Vol. 3, Issue 23
This postcard, sent February 27, 1912 to Mrs. D. C. Hopkins of Batavia, shows the Greek Revival house constructed for Alexis Ward in 1841. The postcard also shows the home of Alexander Stewart to the left. At the time this photograph was taken, the Buffalo, Lockport, and Rochester Trolley was in operation as the tracks are visible running through the center of State Street.
Alexis Ward was born at Addison, Vermont on May 18, 1802. His parents relocated to Cayuga County, New York when he was a very young boy and he attended the local schools in that vicinity before studying law at Auburn. He arrived at Albion in 1824, one year after his admittance to the bar, and was appointed Justice of the Peace shortly thereafter.
Ward was quite the “mover and shaker” in early Albion, playing an instrumental role in securing the charter for the Bank of Orleans, serving as the president of that institution for a number of years.… More
Vol. 3, Issue 21
One of the oldest images of downtown Albion, this photograph shows a busy street scene at the intersection of Batavia Street and Canal Street (now North Main and East Bank). Per an 1857 map of the Village of Albion, the block at the intersection was owned by Willis P. Collins, a grain dealer from Connecticut.
As a self-sustaining community, businesses filled the first, second, and third stories of these buildings, providing residents with convenient options for obtaining essential goods and services. On the first floor of the “Old Empire Block” was the store of W. Cole and Robert Sheldon, who operated a clothing business along with Martin Rawson and Fitch Collins. The appearance of signage hanging above the second floor windows shows the dentist office of Dr. J.S. Northrup. On the third floor, as indicated by the high-hanging signs, was the headquarters for the Orleans American, which was operated by David S.… More
Vol. 3, Issue 20
Established in 1920, the Sheret Post #35 American Legion Band operated for over twenty years under the direction of William Melville of Rochester. The Livonia school band director joined the organization on April 18, 1930 and remained as the director into the 1950s.
After the conclusion of World War Two, the band was an active participant in dedicatory programs and memorial parades throughout the county. During the dedication of the statue of the Blessed Mother, Our Lady of Fatima, erected on the front lawn of St. Joseph’s Rectory in May of 1947, the Legion Band led the parade and furnished a beautiful rendition of the national anthem following the ceremony.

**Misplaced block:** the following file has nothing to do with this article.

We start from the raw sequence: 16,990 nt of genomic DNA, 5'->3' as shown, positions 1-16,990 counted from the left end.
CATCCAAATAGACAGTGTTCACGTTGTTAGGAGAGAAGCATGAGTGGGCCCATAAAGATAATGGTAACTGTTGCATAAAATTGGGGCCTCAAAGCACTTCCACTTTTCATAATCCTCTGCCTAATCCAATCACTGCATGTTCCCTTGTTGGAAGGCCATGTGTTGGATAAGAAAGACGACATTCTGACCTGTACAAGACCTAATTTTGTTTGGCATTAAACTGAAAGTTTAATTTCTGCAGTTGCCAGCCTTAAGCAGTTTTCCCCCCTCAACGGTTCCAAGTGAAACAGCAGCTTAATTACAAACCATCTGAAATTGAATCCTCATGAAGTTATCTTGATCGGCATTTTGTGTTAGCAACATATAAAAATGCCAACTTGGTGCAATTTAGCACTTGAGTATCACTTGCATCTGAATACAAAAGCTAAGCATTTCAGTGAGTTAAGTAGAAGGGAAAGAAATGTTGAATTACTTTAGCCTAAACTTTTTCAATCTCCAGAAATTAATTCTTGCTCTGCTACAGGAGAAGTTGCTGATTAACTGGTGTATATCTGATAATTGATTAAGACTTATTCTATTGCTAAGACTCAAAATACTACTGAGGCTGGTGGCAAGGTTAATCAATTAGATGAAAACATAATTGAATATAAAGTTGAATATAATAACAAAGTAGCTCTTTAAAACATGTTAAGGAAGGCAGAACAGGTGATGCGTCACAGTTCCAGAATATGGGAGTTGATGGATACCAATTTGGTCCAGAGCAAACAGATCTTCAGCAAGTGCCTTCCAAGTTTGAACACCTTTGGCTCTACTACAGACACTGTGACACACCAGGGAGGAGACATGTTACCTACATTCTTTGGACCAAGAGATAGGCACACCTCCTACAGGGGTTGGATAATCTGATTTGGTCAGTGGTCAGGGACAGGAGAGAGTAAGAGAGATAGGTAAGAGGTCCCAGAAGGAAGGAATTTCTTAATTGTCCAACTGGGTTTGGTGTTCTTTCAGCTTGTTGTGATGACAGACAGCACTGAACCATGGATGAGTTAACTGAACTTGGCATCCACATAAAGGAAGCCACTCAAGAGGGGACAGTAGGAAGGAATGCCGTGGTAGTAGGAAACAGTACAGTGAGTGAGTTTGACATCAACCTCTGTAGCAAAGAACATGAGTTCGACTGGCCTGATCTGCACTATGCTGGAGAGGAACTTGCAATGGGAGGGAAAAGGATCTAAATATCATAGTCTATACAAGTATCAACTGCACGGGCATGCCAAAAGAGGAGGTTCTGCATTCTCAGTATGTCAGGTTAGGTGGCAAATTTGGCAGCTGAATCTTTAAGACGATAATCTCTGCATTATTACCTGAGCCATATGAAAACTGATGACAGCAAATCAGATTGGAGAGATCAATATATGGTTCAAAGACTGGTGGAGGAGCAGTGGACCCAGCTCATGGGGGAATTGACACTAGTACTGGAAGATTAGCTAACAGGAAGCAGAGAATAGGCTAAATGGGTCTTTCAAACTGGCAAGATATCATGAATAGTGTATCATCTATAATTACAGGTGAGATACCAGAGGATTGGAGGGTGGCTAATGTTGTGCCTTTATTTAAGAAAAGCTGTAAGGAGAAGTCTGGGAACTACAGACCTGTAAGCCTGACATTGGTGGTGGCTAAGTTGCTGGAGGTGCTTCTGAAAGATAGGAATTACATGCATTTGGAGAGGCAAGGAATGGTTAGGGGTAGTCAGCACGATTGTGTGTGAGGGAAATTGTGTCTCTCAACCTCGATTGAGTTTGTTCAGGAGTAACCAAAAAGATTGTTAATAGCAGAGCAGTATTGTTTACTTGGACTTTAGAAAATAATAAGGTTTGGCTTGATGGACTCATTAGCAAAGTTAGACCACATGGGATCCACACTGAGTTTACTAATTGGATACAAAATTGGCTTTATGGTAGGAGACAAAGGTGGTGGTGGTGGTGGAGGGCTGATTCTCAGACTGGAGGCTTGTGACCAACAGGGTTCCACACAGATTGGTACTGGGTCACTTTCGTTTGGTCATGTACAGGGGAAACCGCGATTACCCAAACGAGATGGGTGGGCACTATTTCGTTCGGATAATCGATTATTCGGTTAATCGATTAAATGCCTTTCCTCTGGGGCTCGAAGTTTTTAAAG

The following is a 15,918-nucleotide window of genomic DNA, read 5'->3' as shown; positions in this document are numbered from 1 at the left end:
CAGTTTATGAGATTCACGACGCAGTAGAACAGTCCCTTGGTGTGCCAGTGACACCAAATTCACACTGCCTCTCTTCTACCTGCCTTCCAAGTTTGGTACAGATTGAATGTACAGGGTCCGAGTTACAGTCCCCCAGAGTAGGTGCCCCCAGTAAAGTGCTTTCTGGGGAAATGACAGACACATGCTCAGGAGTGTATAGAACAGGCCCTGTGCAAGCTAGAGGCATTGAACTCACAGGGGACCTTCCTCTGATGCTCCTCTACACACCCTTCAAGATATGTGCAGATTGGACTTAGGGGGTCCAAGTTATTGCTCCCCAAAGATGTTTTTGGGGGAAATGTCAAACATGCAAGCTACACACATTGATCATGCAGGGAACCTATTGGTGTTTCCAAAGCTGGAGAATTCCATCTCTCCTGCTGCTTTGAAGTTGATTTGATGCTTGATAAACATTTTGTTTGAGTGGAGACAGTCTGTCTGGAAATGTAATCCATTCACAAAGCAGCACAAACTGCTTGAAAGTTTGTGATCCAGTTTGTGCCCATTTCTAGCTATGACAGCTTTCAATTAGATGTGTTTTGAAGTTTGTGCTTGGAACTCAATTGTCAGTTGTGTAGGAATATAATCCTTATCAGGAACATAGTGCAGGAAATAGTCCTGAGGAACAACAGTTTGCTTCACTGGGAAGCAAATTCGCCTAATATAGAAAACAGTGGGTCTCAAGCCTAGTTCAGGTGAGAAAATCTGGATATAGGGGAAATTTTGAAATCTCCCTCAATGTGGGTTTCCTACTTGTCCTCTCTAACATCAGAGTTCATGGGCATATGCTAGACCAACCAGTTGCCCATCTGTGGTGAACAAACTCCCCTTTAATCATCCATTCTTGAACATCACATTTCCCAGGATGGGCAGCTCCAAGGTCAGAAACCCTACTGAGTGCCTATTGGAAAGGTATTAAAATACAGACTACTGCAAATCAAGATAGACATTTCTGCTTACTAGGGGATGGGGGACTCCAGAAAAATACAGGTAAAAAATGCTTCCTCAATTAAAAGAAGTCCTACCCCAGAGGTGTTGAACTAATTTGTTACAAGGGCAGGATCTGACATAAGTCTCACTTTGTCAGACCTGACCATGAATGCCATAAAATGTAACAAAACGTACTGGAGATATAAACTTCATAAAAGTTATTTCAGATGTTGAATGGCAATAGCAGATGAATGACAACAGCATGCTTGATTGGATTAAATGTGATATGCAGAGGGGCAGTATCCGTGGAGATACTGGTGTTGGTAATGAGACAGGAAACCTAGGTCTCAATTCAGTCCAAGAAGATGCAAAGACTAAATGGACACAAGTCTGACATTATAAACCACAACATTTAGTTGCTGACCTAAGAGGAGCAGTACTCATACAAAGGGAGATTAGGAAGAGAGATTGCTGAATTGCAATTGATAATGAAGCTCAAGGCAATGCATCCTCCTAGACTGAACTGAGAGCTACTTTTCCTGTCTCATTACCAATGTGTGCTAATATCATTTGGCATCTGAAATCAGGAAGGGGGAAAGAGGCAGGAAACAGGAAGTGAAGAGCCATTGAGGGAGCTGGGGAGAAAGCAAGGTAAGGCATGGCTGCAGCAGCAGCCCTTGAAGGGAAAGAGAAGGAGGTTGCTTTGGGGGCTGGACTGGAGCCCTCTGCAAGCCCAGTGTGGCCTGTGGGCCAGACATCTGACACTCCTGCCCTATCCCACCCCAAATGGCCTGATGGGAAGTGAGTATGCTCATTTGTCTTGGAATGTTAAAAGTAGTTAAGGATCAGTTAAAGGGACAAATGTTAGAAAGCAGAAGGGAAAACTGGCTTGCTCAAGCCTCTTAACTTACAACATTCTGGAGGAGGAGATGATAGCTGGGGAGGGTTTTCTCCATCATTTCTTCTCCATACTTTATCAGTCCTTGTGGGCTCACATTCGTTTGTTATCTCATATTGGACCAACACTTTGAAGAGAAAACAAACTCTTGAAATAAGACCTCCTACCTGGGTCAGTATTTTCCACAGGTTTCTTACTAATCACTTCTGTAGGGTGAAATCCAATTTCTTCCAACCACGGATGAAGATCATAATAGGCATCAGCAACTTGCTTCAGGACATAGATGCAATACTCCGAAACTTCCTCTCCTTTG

This photograph, taken by Fred Holt, shows the Legion Band marching out of St. Joseph’s Cemetery. Annual Memorial Day exercises typically included a parade from downtown Albion, to St. Joseph’s Cemetery, and finally to Mt. Albion Cemetery where veteran gravesites were decorated.… More
Vol. 3, Issue 19
On November 19, 1913, the Ever-Ready Manufacturing Company of Buffalo delivered a six cylinder, 90 horsepower Thomas flyer hose, chemical, and ladder truck for the Active Hose No. 2 Fire Company in Albion. At a cost of approximately $6,000, the fully-loaded vehicle was said to max out at 75 miles per hour. A year and a half prior to this delivery, Dye Hose No. 5 Fire Company purchased a similar machine, making Albion’s fire service one of the best in the United States.
This photograph shows Chief Engineer C. Royce Sawyer, right, seated in his recently purchased 1913 Buick Model 30 Roadster, which was designated as the chief’s car for the Dye Hose Company. The vehicle was equipped with a carbonated gas fire extinguisher, visible on the car’s driver-side running board.
Around the time this photograph was taken, two of Albion’s volunteer companies took out incorporation papers following village approval to do so.… More
Chester Harding (American, 1792 – 1866 ), Self-Portrait, c. 1825, oil on canvas, Andrew W. Mellon Collection
Vol. 3, Issue 18
A considerable amount of information that appears within the pages of this column often constitutes some sort of overlooked aspect of Orleans County. On occasion, I have the privilege of writing about something that is truly ignored, or perhaps long forgotten in our area’s history. The story of Chester and Horace Harding is one of those stories of men who, at one time or another, passed through our corner of Western New York while leaving their mark on history.
Born at Conway, Massachusetts, the fourth child of twelve to Abiel and Olive Smith, Chester Harding grew up in a large family with a poor economic disposition. Abiel was a veteran of the American Revolution, working in a distillery and claiming status as an “inventor.” Failing to create anything of need or want in this endeavor, the family had little money which often forced the elder siblings to care for themselves.… More
Vol. 3, Issue 17